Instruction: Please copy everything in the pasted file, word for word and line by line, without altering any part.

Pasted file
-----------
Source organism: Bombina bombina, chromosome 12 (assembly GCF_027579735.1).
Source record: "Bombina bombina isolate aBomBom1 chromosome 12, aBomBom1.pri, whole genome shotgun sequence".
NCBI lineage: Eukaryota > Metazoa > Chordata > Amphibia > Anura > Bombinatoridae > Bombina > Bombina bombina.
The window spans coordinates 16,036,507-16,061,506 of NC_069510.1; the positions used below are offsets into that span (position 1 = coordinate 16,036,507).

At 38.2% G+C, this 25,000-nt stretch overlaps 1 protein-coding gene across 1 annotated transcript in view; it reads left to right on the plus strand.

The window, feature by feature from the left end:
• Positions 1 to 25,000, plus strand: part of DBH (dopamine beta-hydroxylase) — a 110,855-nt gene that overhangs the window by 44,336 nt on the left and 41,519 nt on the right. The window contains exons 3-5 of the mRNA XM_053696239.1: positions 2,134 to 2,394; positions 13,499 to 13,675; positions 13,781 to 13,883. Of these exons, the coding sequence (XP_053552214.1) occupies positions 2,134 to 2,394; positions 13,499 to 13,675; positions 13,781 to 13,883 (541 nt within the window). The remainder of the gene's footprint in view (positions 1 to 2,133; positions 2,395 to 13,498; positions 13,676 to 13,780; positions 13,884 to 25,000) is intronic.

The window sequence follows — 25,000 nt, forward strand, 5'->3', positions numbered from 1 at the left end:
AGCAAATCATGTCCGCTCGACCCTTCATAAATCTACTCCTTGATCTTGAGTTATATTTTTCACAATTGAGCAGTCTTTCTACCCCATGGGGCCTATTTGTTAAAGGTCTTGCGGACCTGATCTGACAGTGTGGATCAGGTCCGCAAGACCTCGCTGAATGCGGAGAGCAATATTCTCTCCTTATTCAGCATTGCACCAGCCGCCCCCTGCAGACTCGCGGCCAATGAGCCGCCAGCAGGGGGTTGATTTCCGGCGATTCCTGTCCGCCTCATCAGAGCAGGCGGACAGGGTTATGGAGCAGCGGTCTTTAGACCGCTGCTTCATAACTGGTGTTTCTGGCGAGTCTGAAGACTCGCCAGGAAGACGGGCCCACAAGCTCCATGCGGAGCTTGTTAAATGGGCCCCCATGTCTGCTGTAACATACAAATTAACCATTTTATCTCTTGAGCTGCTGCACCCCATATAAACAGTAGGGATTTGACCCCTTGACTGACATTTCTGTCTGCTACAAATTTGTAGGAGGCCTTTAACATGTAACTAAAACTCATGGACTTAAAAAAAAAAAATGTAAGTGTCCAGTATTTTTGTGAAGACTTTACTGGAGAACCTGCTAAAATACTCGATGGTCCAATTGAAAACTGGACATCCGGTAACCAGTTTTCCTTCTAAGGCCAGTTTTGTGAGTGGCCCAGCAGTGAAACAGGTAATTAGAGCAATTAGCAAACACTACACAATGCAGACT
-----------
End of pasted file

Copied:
Source organism: Bombina bombina, chromosome 12 (assembly GCF_027579735.1).
Source record: "Bombina bombina isolate aBomBom1 chromosome 12, aBomBom1.pri, whole genome shotgun sequence".
NCBI lineage: Eukaryota > Metazoa > Chordata > Amphibia > Anura > Bombinatoridae > Bombina > Bombina bombina.
The window spans coordinates 16,036,507-16,061,506 of NC_069510.1; the positions used below are offsets into that span (position 1 = coordinate 16,036,507).

At 38.2% G+C, this 25,000-nt stretch overlaps 1 protein-coding gene across 1 annotated transcript in view; it reads left to right on the plus strand.

The window, feature by feature from the left end:
• Positions 1 to 25,000, plus strand: part of DBH (dopamine beta-hydroxylase) — a 110,855-nt gene that overhangs the window by 44,336 nt on the left and 41,519 nt on the right. The window contains exons 3-5 of the mRNA XM_053696239.1: positions 2,134 to 2,394; positions 13,499 to 13,675; positions 13,781 to 13,883. Of these exons, the coding sequence (XP_053552214.1) occupies positions 2,134 to 2,394; positions 13,499 to 13,675; positions 13,781 to 13,883 (541 nt within the window). The remainder of the gene's footprint in view (positions 1 to 2,133; positions 2,395 to 13,498; positions 13,676 to 13,780; positions 13,884 to 25,000) is intronic.

The window sequence follows — 25,000 nt, forward strand, 5'->3', positions numbered from 1 at the left end:
AGCAAATCATGTCCGCTCGACCCTTCATAAATCTACTCCTTGATCTTGAGTTATATTTTTCACAATTGAGCAGTCTTTCTACCCCATGGGGCCTATTTGTTAAAGGTCTTGCGGACCTGATCTGACAGTGTGGATCAGGTCCGCAAGACCTCGCTGAATGCGGAGAGCAATATTCTCTCCTTATTCAGCATTGCACCAGCCGCCCCCTGCAGACTCGCGGCCAATGAGCCGCCAGCAGGGGGTTGATTTCCGGCGATTCCTGTCCGCCTCATCAGAGCAGGCGGACAGGGTTATGGAGCAGCGGTCTTTAGACCGCTGCTTCATAACTGGTGTTTCTGGCGAGTCTGAAGACTCGCCAGGAAGACGGGCCCACAAGCTCCATGCGGAGCTTGTTAAATGGGCCCCCATGTCTGCTGTAACATACAAATTAACCATTTTATCTCTTGAGCTGCTGCACCCCATATAAACAGTAGGGATTTGACCCCTTGACTGACATTTCTGTCTGCTACAAATTTGTAGGAGGCCTTTAACATGTAACTAAAACTCATGGACTTAAAAAAAAAAAATGTAAGTGTCCAGTATTTTTGTGAAGACTTTACTGGAGAACCTGCTAAAATACTCGATGGTCCAATTGAAAACTGGACATCCGGTAACCAGTTTTCCTTCTAAGGCCAGTTTTGTGAGTGGCCCAGCAGTGAAACAGGTAATTAGAGCAATTAGCAAACACTACACAATGCAGACT